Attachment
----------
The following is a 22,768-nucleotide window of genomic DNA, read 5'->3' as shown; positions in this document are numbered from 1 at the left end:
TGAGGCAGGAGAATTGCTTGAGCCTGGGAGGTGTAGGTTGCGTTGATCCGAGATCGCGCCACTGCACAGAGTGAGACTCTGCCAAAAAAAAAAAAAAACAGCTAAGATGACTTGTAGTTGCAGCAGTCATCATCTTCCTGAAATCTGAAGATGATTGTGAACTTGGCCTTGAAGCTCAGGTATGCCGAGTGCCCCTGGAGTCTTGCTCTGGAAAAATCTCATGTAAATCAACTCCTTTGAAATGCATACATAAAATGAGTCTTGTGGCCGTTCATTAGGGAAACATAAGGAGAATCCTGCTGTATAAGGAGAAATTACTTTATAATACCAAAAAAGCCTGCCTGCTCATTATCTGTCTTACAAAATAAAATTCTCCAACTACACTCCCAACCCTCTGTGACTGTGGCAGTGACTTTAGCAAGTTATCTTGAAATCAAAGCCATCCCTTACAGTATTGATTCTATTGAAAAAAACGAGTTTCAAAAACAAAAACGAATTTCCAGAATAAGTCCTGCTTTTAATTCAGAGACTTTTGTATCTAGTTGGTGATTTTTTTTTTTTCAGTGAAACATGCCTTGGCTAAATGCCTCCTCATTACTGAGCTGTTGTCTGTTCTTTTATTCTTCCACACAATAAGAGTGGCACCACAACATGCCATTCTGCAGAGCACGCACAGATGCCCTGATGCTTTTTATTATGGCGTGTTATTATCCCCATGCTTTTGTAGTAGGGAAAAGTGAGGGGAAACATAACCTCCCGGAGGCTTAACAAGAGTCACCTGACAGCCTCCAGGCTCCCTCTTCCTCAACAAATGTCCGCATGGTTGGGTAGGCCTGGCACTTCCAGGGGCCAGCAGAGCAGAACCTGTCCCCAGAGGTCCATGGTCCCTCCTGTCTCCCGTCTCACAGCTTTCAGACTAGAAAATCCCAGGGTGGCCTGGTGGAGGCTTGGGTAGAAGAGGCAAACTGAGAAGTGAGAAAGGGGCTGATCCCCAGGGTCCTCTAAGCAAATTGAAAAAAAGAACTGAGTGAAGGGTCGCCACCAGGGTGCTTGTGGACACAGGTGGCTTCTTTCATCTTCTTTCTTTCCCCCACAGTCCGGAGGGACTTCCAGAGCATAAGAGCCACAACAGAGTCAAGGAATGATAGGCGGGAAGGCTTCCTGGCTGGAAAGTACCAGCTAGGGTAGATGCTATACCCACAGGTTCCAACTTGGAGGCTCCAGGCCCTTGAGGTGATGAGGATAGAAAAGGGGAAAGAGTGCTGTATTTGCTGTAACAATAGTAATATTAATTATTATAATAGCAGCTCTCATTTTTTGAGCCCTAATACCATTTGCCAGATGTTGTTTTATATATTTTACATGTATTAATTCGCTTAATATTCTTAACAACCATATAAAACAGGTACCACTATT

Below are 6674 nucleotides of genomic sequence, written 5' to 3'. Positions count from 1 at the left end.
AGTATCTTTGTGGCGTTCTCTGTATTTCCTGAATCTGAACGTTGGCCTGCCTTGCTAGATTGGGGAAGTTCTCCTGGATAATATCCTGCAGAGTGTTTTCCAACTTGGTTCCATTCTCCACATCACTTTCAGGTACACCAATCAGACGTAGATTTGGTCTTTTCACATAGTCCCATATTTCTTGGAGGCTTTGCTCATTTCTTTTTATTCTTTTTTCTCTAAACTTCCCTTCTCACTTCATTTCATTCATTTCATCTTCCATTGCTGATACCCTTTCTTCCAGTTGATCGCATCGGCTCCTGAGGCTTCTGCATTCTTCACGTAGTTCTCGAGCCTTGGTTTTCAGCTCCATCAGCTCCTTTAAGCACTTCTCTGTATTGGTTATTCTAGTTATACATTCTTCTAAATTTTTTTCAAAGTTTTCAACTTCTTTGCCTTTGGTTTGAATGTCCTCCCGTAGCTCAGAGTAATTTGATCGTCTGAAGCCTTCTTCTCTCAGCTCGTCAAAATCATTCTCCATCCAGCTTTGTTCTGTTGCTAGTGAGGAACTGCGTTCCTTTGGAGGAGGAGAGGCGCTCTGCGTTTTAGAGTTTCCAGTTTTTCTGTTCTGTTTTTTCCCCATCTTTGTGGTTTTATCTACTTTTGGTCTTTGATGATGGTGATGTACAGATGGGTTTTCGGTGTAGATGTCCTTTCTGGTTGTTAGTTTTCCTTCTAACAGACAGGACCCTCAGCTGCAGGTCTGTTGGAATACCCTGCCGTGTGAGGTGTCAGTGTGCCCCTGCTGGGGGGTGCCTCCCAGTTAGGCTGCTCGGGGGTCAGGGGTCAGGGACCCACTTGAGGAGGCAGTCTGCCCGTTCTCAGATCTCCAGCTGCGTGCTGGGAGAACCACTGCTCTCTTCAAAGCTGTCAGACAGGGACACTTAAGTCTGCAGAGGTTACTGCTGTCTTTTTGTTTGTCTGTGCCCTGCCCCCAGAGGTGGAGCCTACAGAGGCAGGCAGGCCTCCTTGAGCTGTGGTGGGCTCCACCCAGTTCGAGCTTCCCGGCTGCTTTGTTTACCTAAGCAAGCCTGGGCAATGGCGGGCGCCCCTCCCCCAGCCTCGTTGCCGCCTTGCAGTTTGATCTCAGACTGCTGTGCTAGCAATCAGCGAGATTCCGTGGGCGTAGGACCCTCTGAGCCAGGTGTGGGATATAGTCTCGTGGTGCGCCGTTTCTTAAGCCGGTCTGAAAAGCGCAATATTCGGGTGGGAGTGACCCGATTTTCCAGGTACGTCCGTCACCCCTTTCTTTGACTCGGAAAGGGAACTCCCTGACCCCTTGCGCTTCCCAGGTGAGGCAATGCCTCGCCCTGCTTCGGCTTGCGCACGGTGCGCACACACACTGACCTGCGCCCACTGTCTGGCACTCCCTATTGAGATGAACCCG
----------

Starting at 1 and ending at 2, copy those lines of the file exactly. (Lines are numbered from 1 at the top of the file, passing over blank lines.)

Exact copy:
The following is a 22,768-nucleotide window of genomic DNA, read 5'->3' as shown; positions in this document are numbered from 1 at the left end:
TGAGGCAGGAGAATTGCTTGAGCCTGGGAGGTGTAGGTTGCGTTGATCCGAGATCGCGCCACTGCACAGAGTGAGACTCTGCCAAAAAAAAAAAAAAACAGCTAAGATGACTTGTAGTTGCAGCAGTCATCATCTTCCTGAAATCTGAAGATGATTGTGAACTTGGCCTTGAAGCTCAGGTATGCCGAGTGCCCCTGGAGTCTTGCTCTGGAAAAATCTCATGTAAATCAACTCCTTTGAAATGCATACATAAAATGAGTCTTGTGGCCGTTCATTAGGGAAACATAAGGAGAATCCTGCTGTATAAGGAGAAATTACTTTATAATACCAAAAAAGCCTGCCTGCTCATTATCTGTCTTACAAAATAAAATTCTCCAACTACACTCCCAACCCTCTGTGACTGTGGCAGTGACTTTAGCAAGTTATCTTGAAATCAAAGCCATCCCTTACAGTATTGATTCTATTGAAAAAAACGAGTTTCAAAAACAAAAACGAATTTCCAGAATAAGTCCTGCTTTTAATTCAGAGACTTTTGTATCTAGTTGGTGATTTTTTTTTTTTCAGTGAAACATGCCTTGGCTAAATGCCTCCTCATTACTGAGCTGTTGTCTGTTCTTTTATTCTTCCACACAATAAGAGTGGCACCACAACATGCCATTCTGCAGAGCACGCACAGATGCCCTGATGCTTTTTATTATGGCGTGTTATTATCCCCATGCTTTTGTAGTAGGGAAAAGTGAGGGGAAACATAACCTCCCGGAGGCTTAACAAGAGTCACCTGACAGCCTCCAGGCTCCCTCTTCCTCAACAAATGTCCGCATGGTTGGGTAGGCCTGGCACTTCCAGGGGCCAGCAGAGCAGAACCTGTCCCCAGAGGTCCATGGTCCCTCCTGTCTCCCGTCTCACAGCTTTCAGACTAGAAAATCCCAGGGTGGCCTGGTGGAGGCTTGGGTAGAAGAGGCAAACTGAGAAGTGAGAAAGGGGCTGATCCCCAGGGTCCTCTAAGCAAATTGAAAAAAAGAACTGAGTGAAGGGTCGCCACCAGGGTGCTTGTGGACACAGGTGGCTTCTTTCATCTTCTTTCTTTCCCCCACAGTCCGGAGGGACTTCCAGAGCATAAGAGCCACAACAGAGTCAAGGAATGATAGGCGGGAAGGCTTCCTGGCTGGAAAGTACCAGCTAGGGTAGATGCTATACCCACAGGTTCCAACTTGGAGGCTCCAGGCCCTTGAGGTGATGAGGATAGAAAAGGGGAAAGAGTGCTGTATTTGCTGTAACAATAGTAATATTAATTATTATAATAGCAGCTCTCATTTTTTGAGCCCTAATACCATTTGCCAGATGTTGTTTTATATATTTTACATGTATTAATTCGCTTAATATTCTTAACAACCATATAAAACAGGTACCACTATT